Why blog? Why me? Why am I doing this? Good questions, really. The answer comes down to a disturbing statistic, less than 1%. That is the percentage of the approximately 300+ million of us fortunate enough to claim U.S. citizenship that are actively fighting the Global War on Terror .

(Henceforth referred to as GWOT. It's easier for me to type, and besides, I like the funny sound it makes when you say it. Go ahead and say it out loud - GWOT! GWOT, GWOT, GWOT! Okay, enough of that, back to business).

When the nation is at war, but the country is not, this is not healthy for the Republic. Don't get me wrong, its definitely not due to a lack of support by Americans. I have first hand stories of acts of kindness and respect from citizens that will bring tears to your eyes. And I'm not going to bash those whose sole act of participation in the GWOT comes down to sporting a "Support Out Troops" magnet on their car. Because in most instances, that is the only thing they know to do. Because to them, the GWOT is some vague abstract, yet horrific thing fought on their behalf, but doesn't affect them directly other than a hassle at the airport and obscenely high gas prices (who'd of thought that it would actually cost me $50 bucks to top off my '99 Dodge Intrepid - clearly these are dark, foreboding end-times).

However, to the 2 million plus of us actually fighting the GWOT, 9/11 truly did change everything. I'm not just talking soldiers, but all military folks - uniformed and civilian. I also include homeland security and intelligence services types, as well as first responders of every stripe. We're the ones for whom the GWOT is a harsh, daily reality, for whom "normal" is a profane word. We have fallen through the rabbit hole, our lives been turned inside out, our families stressed in every way, our careers forever altered, our health, physical and mental, pushed to the limits and beyond.

Before you get the wrong idea, I'm not looking for pity, but rather understanding. We volunteered for this in most cases. Our nation most definitely is worth the sacrifices being made. It's just that we as a country, need to know what those sacrifices are and the price they exact. The U.S. citizenry has not only a right, but a duty to know what's being done on their behalf.

Hence this blog, along with many others written by my brothers and sisters fighting the GWOT. Since we make up a tiny portion of the populace, chances are pretty good that most people don't know anyone personally effected by the GWOT. So, it is our duty to keep the rest of the nation informed through venues as this. As it is the nation's responsibility to stay informed.

Keep reading America! I'll leave you with one of my favorite quotes from George Orwell:

"People sleep peaceably in their beds at night only because rough men stand ready to do violence on their behalf."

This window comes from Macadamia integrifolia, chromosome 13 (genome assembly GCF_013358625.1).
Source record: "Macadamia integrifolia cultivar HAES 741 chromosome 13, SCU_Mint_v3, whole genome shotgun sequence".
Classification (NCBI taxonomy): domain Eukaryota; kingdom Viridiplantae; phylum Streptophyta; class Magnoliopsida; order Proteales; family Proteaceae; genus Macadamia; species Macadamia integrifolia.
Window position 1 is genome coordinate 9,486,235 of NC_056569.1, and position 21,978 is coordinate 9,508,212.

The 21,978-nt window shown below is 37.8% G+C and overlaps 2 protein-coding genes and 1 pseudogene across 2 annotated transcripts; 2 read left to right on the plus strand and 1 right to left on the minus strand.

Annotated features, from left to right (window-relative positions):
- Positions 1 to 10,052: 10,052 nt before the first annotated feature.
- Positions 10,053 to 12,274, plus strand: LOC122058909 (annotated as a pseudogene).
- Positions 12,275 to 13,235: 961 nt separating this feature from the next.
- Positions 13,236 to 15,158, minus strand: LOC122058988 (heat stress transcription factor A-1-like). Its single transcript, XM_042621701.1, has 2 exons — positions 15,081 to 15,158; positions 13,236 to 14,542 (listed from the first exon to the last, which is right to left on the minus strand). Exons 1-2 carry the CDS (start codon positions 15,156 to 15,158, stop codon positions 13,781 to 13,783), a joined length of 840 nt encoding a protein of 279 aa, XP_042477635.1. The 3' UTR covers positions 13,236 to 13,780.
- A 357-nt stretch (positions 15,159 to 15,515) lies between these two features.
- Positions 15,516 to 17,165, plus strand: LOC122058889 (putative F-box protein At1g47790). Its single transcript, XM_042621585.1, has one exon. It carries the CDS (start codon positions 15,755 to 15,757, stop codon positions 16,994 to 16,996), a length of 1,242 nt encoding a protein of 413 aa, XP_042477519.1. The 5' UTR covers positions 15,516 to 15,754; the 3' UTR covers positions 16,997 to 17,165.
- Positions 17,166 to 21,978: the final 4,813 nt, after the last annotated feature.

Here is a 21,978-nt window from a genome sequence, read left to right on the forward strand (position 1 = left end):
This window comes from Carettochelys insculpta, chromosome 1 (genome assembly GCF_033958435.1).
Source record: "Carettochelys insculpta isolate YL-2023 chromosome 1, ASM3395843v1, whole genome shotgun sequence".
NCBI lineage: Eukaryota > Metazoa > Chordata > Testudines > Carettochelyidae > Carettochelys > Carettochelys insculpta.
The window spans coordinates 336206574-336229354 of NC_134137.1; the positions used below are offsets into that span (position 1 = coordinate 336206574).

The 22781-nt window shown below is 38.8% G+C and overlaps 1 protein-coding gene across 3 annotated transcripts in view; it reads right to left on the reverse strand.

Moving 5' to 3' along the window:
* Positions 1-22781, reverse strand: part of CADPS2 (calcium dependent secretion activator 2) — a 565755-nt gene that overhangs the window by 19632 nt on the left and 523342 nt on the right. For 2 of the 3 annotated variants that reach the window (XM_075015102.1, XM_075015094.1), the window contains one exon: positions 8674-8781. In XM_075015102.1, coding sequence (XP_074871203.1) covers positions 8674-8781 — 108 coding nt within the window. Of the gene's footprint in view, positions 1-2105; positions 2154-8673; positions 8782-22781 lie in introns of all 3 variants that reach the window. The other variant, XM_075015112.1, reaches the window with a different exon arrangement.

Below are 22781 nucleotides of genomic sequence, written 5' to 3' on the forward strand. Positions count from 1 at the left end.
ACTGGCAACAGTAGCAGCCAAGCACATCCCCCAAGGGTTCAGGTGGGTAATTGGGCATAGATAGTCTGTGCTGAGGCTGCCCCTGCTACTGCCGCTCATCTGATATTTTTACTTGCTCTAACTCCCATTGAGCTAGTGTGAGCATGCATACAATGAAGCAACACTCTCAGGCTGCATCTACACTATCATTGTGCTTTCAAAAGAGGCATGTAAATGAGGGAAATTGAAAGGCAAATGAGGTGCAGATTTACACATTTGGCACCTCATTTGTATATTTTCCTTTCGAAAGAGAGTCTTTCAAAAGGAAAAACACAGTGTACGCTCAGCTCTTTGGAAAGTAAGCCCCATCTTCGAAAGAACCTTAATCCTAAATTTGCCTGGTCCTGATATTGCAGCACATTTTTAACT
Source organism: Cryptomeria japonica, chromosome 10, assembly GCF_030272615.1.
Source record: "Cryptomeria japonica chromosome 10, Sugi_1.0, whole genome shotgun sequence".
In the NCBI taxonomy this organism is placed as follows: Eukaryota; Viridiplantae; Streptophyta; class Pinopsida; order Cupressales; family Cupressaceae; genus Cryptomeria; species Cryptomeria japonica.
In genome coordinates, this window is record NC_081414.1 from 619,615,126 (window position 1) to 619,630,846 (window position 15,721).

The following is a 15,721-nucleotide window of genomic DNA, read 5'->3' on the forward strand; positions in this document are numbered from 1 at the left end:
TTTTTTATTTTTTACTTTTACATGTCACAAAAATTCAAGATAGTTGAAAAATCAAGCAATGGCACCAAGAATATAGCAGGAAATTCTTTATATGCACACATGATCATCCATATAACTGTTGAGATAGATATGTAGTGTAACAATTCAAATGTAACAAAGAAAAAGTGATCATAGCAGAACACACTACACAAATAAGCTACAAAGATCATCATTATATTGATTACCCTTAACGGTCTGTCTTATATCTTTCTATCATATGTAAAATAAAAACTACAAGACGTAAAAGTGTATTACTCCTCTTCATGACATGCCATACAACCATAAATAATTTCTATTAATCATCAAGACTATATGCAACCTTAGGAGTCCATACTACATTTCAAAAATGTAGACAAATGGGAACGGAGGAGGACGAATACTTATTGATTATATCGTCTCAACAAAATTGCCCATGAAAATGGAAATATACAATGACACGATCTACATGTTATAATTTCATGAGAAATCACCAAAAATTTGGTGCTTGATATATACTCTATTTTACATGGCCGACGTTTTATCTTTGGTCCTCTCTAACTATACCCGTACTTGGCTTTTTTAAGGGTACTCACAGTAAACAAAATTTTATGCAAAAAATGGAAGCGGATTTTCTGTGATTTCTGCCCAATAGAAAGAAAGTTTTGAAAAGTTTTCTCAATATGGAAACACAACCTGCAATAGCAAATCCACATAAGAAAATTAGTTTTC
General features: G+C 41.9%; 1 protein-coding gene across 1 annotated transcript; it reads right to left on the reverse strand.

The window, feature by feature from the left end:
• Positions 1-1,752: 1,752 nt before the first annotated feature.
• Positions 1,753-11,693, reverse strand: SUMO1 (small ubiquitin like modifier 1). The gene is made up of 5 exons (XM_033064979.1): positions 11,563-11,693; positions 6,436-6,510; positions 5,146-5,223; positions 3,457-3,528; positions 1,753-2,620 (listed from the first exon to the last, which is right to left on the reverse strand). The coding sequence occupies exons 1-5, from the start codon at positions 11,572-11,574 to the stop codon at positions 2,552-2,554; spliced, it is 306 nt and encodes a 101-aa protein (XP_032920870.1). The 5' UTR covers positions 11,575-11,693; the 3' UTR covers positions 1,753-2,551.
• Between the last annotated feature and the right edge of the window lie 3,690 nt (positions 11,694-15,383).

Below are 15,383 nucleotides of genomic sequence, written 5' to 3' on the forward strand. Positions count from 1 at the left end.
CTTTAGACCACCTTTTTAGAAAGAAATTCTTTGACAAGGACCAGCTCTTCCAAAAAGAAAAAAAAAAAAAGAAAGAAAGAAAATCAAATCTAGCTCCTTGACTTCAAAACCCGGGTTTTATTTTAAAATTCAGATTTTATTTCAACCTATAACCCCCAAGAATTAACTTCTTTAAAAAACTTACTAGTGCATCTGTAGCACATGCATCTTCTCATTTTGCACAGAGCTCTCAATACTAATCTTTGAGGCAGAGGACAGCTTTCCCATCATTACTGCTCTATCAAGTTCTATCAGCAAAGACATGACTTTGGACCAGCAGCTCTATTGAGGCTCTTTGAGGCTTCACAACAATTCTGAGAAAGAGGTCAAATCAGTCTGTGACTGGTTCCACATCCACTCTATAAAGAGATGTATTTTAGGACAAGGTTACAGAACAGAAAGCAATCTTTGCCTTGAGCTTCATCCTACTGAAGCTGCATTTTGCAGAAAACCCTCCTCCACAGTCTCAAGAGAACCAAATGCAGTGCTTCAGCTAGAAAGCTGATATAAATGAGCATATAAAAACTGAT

Friday, January 11, 2008

Hello World

Welcome to The New Normal and thanks for stopping by. I'll get into who I am and why I'm doing this in more detail in latter posts, but for now, this says all that needs to be said:

8:00 AM - Tuesday, September 11th, 2001. Having just completed my civic duty of casting my ballot in the NYC primary elections, I'm sitting on the X28 express bus working it's way up Church Street towards my job in mid-town Manhattan. As I had done countless times before, I gazed at the usual street scene of the throngs coming and going around the World Trade Center, paying attention to nothing in particular. Although I didn't know it, I would never, ever see this scene again.

120800RSEP01*. I am walking up Church Street in battle dress uniform, full combat gear, and armed with an Army issue 9mm Berreta pistol loaded with hollow point bullets on loan from the NYPD. Before me is a scene of horror beyond my ability to express with words. I am numbed by the sur-realness of it all. Although I didn't know it, this would now be my life, this would be the new normal.

110300RJAN08/111230DJAN08** - 6 years and 4 months later I am with my wife and children in Brooklyn for as much precious time I can hoard away from Big Army. I am a week away from getting on a bus to begin a journey that will find my way to Afghanistan. Just in time for the Taliban's Spring Offensive. I sense this story is heading towards some sort of denouement. I dread what I don't know.

More to follow....

* This is the Date/Time Group (DTG) format used by the military for expressing time and date. The format reads as: the day's date, the time in 24 hour clock format, the time zone designation, the month, the year.

** Time Zone Romeo (R) is Eastern Standard Time. Time Zone Delta (D) plus 30 minutes is the time in Afghanistan. Time Zone Zulu (Z), is Greenwhich Mean Time.